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Details of Grant 

EPSRC Reference: EP/F003811/1
Principal Investigator: Adamatzky, Professor A
Other Investigators:
Researcher Co-Investigators:
Project Partners:
Department: Faculty of Environment and Technology
Organisation: University of the West of England
Scheme: Standard Research
Starts: 01 January 2008 Ends: 31 July 2008 Value (£): 58,799
EPSRC Research Topic Classifications:
New & Emerging Comp. Paradigms
EPSRC Industrial Sector Classifications:
No relevance to Underpinning Sectors
Related Grants:
Panel History:  
Summary on Grant Application Form
To address inherent limitations in current research in non-classical computing in unstructured non-linear media, to develop formalism of amorphous computing and to make nature-inspired computing devices scaleable and programmable we aim to develop and advance novel paradigm, called blob computing. A blob is a generic primitive used to structure a uniform computing medium into an easier-to-program parallel virtual machine: a self-developing and self-mapping network of automata. Blob machines mimic cellular biological development. Blobs acts like amorphous media contained in membranes. A blob can divide and produce a network of blobs able to perform computation in a parallel way. Blobs are designed to be as simple computational building blocks as possible, so they can run on an arbitrary uniform computing medium. Blob instructions include: division, encapsulation and deletion. Blobs define an autonomous region, structuring the computing medium into a higher level, easier to program virtual machine. While the problem of programming this virtual blob machine has been studied in depth, the implementation of the virtual machine on a computing medium has only been partially performed. Funding is sought to study and implement the blob representation and develop minimal set of the blob instructions on a hexagonal lattice. The project will address a theoretical challenging problem of discretization of a membrane-line object (we will exploit findings from mathematical physics and numerical analysis). The project also poses a precise experimental framework: well defined formal specification of blob computers, so that parallel algorithms using these membranes as building blocks exhibit competitive performance in time and space. Results of the project can be deployed in design and manufacturing of future architecture-less high-performance computers. We are asking for funds (salary and travel expenses) to bring Prof. Frederic Gruau to UK for seven months to engage in collaborative activities in designing real-world models of blob computers. He is a pioneer in his chosen field and one of a few internationally renowned researchers. For this reason the collaboration between Profs Gruau and Adamatzky presents a unique research opportunity to combine these research areas and lay foundations for future collaboration.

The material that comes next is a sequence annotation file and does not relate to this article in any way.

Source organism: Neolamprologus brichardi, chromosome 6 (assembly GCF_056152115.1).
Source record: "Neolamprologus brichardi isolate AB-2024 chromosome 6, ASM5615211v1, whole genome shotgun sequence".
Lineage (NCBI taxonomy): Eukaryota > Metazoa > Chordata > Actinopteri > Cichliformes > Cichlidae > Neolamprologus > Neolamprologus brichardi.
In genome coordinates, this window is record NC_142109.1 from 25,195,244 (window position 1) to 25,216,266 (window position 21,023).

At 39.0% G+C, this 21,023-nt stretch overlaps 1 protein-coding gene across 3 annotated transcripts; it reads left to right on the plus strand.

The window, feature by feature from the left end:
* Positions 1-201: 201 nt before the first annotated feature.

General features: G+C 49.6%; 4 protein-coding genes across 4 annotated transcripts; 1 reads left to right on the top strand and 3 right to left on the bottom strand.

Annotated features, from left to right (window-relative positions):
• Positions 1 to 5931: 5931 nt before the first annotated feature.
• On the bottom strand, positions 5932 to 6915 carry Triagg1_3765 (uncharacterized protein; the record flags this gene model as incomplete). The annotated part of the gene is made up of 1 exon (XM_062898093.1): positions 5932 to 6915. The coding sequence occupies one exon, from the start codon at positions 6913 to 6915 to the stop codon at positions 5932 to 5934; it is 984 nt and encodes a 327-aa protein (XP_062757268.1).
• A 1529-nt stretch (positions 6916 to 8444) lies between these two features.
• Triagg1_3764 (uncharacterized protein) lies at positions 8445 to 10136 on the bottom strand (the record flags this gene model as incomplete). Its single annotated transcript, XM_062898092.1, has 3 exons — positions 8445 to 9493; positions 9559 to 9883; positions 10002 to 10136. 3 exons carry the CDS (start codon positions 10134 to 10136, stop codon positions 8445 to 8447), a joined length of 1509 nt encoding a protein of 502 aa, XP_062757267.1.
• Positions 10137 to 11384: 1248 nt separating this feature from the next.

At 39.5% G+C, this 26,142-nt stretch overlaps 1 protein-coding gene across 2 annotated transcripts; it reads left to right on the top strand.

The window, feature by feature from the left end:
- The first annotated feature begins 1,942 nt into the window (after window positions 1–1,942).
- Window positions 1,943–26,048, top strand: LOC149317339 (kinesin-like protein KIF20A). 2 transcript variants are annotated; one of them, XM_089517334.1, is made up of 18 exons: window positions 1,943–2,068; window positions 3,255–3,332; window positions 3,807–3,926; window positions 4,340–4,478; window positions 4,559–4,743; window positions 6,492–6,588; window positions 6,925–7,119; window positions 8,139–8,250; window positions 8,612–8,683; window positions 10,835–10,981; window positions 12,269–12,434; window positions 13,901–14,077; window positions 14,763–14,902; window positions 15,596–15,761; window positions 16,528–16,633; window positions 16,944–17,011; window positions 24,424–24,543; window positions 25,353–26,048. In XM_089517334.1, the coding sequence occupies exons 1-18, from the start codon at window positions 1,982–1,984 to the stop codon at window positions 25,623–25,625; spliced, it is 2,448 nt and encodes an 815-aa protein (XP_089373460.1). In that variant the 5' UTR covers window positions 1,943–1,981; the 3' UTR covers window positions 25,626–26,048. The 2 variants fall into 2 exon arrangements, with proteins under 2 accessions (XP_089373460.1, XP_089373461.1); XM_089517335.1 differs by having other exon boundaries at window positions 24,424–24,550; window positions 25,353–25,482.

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Organisation Website: http://www.uwe.ac.uk